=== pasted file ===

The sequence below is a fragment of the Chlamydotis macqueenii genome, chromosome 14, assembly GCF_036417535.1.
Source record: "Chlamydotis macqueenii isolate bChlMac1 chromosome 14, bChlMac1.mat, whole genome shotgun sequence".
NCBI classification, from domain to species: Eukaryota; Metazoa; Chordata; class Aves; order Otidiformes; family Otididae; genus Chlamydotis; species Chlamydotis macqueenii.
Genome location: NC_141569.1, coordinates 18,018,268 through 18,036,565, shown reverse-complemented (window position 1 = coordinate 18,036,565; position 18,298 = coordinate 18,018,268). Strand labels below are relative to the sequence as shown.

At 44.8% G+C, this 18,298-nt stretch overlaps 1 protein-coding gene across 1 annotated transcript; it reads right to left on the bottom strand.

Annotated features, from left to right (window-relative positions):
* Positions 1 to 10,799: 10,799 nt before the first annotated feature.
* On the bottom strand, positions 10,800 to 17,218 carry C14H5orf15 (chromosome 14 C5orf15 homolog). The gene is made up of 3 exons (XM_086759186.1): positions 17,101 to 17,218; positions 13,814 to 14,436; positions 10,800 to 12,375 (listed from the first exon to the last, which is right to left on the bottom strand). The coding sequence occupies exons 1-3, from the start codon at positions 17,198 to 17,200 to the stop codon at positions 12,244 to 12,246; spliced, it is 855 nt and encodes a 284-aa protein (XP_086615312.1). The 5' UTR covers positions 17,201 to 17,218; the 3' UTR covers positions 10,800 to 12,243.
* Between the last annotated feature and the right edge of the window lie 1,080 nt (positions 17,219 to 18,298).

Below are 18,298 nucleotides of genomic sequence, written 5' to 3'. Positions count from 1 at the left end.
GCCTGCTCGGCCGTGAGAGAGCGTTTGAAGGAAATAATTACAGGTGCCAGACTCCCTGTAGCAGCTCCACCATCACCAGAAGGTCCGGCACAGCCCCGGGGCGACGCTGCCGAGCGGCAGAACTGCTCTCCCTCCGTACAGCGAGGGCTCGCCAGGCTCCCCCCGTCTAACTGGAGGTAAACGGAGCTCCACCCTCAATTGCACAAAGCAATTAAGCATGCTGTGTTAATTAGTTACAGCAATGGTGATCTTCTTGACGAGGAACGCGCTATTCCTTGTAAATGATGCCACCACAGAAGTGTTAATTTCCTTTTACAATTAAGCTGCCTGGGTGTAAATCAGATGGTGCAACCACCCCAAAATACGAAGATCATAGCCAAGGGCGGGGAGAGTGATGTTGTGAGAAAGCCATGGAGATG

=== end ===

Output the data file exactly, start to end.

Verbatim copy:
The sequence below is a fragment of the Chlamydotis macqueenii genome, chromosome 14, assembly GCF_036417535.1.
Source record: "Chlamydotis macqueenii isolate bChlMac1 chromosome 14, bChlMac1.mat, whole genome shotgun sequence".
NCBI classification, from domain to species: Eukaryota; Metazoa; Chordata; class Aves; order Otidiformes; family Otididae; genus Chlamydotis; species Chlamydotis macqueenii.
Genome location: NC_141569.1, coordinates 18,018,268 through 18,036,565, shown reverse-complemented (window position 1 = coordinate 18,036,565; position 18,298 = coordinate 18,018,268). Strand labels below are relative to the sequence as shown.

At 44.8% G+C, this 18,298-nt stretch overlaps 1 protein-coding gene across 1 annotated transcript; it reads right to left on the bottom strand.

Annotated features, from left to right (window-relative positions):
* Positions 1 to 10,799: 10,799 nt before the first annotated feature.
* On the bottom strand, positions 10,800 to 17,218 carry C14H5orf15 (chromosome 14 C5orf15 homolog). The gene is made up of 3 exons (XM_086759186.1): positions 17,101 to 17,218; positions 13,814 to 14,436; positions 10,800 to 12,375 (listed from the first exon to the last, which is right to left on the bottom strand). The coding sequence occupies exons 1-3, from the start codon at positions 17,198 to 17,200 to the stop codon at positions 12,244 to 12,246; spliced, it is 855 nt and encodes a 284-aa protein (XP_086615312.1). The 5' UTR covers positions 17,201 to 17,218; the 3' UTR covers positions 10,800 to 12,243.
* Between the last annotated feature and the right edge of the window lie 1,080 nt (positions 17,219 to 18,298).

Below are 18,298 nucleotides of genomic sequence, written 5' to 3'. Positions count from 1 at the left end.
GCCTGCTCGGCCGTGAGAGAGCGTTTGAAGGAAATAATTACAGGTGCCAGACTCCCTGTAGCAGCTCCACCATCACCAGAAGGTCCGGCACAGCCCCGGGGCGACGCTGCCGAGCGGCAGAACTGCTCTCCCTCCGTACAGCGAGGGCTCGCCAGGCTCCCCCCGTCTAACTGGAGGTAAACGGAGCTCCACCCTCAATTGCACAAAGCAATTAAGCATGCTGTGTTAATTAGTTACAGCAATGGTGATCTTCTTGACGAGGAACGCGCTATTCCTTGTAAATGATGCCACCACAGAAGTGTTAATTTCCTTTTACAATTAAGCTGCCTGGGTGTAAATCAGATGGTGCAACCACCCCAAAATACGAAGATCATAGCCAAGGGCGGGGAGAGTGATGTTGTGAGAAAGCCATGGAGATG